How to Build a Newton's Cradle

Updated February 21, 2017

Building a Newton's Cradle, also called a Newtonian Demonstrator, is a simple project, whether it's for a gift, a presentation or an explanation of the conservation of momentum and energy. Requiring only a few minutes' work, your Newtonian Demonstrator can be as simple or as decorative as you want. Although Newton's Cradles are most commonly used as novelty items, their function as a scientific demonstrator of physics has not been diminished by time.

Cut out rectangles from all four the sides of your shoebox. Leave about two inches of space around the top and sides so that you can attach your string to the Newton's Cradle.

Measure out about 20 inches of string for each bead. Your Newton's Cradle will vary in size, depending on how large the shoe box is, so cut a piece of string that is long enough to allow you to adjust it before gluing it to the box.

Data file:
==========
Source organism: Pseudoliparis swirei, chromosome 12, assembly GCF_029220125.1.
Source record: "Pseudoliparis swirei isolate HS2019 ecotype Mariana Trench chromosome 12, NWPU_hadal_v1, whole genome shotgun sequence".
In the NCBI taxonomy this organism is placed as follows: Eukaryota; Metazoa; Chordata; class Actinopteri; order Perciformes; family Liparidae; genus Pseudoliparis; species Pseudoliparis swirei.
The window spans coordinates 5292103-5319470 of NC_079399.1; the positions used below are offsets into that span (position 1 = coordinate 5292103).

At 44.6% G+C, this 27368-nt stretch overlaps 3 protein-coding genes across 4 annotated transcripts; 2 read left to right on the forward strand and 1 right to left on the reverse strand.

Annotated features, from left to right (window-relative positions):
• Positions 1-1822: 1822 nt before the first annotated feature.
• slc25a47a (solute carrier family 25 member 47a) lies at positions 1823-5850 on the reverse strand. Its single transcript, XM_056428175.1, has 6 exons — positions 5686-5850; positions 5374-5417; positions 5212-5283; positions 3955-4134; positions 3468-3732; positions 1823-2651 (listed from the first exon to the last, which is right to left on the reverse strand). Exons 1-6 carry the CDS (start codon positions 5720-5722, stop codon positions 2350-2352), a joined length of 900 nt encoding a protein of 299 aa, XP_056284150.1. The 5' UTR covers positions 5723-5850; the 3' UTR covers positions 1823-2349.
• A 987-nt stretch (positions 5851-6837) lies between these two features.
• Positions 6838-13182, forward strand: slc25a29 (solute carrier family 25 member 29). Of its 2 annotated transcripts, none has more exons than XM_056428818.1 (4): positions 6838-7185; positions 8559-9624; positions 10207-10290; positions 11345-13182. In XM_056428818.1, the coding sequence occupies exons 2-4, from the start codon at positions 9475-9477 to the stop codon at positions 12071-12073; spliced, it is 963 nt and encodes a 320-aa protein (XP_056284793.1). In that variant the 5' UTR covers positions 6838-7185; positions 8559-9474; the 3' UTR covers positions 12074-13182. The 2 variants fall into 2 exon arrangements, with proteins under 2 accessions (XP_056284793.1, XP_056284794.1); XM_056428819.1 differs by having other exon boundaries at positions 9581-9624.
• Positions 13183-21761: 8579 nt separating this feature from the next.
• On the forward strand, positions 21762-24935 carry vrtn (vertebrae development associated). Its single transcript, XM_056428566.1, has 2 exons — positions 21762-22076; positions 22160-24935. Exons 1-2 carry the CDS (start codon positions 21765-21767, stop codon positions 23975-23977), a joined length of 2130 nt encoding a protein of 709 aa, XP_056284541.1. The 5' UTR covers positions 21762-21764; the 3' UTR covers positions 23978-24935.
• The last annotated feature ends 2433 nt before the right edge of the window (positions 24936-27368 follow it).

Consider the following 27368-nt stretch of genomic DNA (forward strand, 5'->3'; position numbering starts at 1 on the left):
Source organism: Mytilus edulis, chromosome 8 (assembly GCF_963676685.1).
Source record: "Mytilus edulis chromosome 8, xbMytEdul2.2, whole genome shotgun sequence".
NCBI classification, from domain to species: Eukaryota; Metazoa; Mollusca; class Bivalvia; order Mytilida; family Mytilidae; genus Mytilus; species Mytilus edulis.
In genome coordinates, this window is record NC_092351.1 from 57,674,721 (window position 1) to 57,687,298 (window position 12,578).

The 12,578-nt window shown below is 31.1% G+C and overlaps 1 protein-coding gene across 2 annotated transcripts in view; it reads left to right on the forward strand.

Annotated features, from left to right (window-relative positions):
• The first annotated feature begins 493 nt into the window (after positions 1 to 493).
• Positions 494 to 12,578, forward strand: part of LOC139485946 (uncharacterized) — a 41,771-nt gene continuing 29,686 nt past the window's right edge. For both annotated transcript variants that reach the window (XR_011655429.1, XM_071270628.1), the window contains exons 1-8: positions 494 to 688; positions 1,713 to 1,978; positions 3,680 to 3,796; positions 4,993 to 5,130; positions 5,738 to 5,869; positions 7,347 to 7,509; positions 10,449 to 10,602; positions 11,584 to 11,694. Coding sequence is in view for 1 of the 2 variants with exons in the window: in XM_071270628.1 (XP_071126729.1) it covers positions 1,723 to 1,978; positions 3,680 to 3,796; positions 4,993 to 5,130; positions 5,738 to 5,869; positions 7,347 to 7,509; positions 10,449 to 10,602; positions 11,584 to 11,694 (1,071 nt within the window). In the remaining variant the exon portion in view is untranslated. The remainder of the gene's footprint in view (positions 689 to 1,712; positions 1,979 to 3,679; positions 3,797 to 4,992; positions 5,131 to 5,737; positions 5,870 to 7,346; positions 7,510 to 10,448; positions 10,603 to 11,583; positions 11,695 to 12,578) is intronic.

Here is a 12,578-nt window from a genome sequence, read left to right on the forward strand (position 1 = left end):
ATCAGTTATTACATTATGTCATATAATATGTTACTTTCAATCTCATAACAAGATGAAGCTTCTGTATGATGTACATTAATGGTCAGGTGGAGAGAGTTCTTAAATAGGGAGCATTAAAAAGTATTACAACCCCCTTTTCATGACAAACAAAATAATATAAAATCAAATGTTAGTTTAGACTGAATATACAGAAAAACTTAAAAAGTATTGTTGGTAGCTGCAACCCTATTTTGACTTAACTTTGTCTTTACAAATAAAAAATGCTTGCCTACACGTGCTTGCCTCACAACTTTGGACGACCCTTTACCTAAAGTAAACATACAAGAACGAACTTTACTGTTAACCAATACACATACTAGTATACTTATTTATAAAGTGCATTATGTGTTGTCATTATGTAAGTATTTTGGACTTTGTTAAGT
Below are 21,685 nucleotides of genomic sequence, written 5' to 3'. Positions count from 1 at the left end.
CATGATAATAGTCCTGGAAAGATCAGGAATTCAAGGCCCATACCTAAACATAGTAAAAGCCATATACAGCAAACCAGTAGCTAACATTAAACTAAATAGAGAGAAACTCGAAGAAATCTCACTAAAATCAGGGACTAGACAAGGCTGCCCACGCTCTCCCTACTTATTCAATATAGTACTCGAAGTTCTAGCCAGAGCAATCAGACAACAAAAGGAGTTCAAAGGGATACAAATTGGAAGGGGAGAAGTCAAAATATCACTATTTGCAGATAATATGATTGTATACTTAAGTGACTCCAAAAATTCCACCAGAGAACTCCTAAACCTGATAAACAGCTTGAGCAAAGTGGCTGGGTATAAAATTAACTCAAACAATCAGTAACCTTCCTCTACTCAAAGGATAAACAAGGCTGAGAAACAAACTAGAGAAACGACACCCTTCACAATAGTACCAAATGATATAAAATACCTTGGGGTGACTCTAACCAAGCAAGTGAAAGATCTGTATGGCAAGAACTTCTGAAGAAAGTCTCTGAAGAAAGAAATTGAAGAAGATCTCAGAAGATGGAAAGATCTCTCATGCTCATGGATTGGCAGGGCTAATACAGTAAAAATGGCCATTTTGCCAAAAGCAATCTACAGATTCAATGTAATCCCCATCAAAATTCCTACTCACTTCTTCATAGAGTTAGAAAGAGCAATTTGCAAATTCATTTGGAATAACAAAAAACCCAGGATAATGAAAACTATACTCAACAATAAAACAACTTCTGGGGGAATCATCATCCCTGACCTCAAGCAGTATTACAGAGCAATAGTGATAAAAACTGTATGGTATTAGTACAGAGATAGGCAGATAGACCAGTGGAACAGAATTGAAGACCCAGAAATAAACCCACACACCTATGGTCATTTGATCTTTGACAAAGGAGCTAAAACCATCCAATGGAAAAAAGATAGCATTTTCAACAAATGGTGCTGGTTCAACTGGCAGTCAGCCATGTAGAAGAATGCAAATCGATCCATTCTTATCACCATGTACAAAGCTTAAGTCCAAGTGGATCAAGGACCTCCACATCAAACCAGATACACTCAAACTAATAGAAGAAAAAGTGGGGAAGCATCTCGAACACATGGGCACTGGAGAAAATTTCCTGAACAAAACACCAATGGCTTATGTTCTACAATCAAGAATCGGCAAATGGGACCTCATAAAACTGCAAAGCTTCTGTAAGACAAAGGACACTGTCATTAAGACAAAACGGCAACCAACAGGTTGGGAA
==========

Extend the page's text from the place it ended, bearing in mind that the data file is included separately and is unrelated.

Thread a piece of string through each bead; loop the string back through so that the bead is held firmly in the middle of the string.

Measure the length of the shoe box used for your Newton's Cradle and hang one bead across the width at the centre, attaching the ends of the string to opposite sides of the top of the shoebox. Measure the width of each bead and mark that width two times on each side of the centre bead's string ends.

Attach the remaining beads to the Newton's Cradle so that all five beads sit in a straight line at the same height and are touching one another. Hot glue the strings to the box so that they will not shift from where you attached them.


To make your Newton's Cradle more attractive, you can paint or decorate the shoe box before attaching the beads. Using brightly coloured beads will also make a Newtonian Demonstrator more vivid.

Things You'll Need

  • Shoe box
  • Scissors
  • 5 identical beads
  • Hot glue
  • String
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About the Author

Bailey Shoemaker Richards is a writer from Ohio. She has contributed to numerous online and print publications, including "The North Central Review." Shoemaker Richards also edits for several independent literary journals and the Pink Fish Press publishing company. She holds a Bachelor of Arts in creative writing from Ohio University.